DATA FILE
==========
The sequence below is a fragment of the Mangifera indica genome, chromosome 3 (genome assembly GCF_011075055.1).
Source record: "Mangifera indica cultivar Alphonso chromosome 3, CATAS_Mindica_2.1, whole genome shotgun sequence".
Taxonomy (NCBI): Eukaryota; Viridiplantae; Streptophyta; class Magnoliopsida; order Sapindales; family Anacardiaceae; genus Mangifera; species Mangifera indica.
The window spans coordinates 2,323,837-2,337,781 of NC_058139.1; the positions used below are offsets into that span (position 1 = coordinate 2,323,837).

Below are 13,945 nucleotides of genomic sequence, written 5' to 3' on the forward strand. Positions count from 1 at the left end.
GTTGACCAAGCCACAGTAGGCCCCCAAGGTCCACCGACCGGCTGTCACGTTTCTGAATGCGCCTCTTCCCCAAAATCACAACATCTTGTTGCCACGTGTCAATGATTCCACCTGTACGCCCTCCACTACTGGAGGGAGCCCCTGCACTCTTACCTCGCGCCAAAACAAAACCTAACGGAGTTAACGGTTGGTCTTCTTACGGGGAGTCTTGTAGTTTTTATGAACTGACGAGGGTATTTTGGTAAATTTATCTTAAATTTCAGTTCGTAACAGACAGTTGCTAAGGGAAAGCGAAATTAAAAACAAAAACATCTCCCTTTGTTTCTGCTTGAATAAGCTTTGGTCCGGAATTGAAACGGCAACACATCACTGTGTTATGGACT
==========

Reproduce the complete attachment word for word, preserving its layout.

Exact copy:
The sequence below is a fragment of the Mangifera indica genome, chromosome 3 (genome assembly GCF_011075055.1).
Source record: "Mangifera indica cultivar Alphonso chromosome 3, CATAS_Mindica_2.1, whole genome shotgun sequence".
Taxonomy (NCBI): Eukaryota; Viridiplantae; Streptophyta; class Magnoliopsida; order Sapindales; family Anacardiaceae; genus Mangifera; species Mangifera indica.
The window spans coordinates 2,323,837-2,337,781 of NC_058139.1; the positions used below are offsets into that span (position 1 = coordinate 2,323,837).

Below are 13,945 nucleotides of genomic sequence, written 5' to 3' on the forward strand. Positions count from 1 at the left end.
GTTGACCAAGCCACAGTAGGCCCCCAAGGTCCACCGACCGGCTGTCACGTTTCTGAATGCGCCTCTTCCCCAAAATCACAACATCTTGTTGCCACGTGTCAATGATTCCACCTGTACGCCCTCCACTACTGGAGGGAGCCCCTGCACTCTTACCTCGCGCCAAAACAAAACCTAACGGAGTTAACGGTTGGTCTTCTTACGGGGAGTCTTGTAGTTTTTATGAACTGACGAGGGTATTTTGGTAAATTTATCTTAAATTTCAGTTCGTAACAGACAGTTGCTAAGGGAAAGCGAAATTAAAAACAAAAACATCTCCCTTTGTTTCTGCTTGAATAAGCTTTGGTCCGGAATTGAAACGGCAACACATCACTGTGTTATGGACT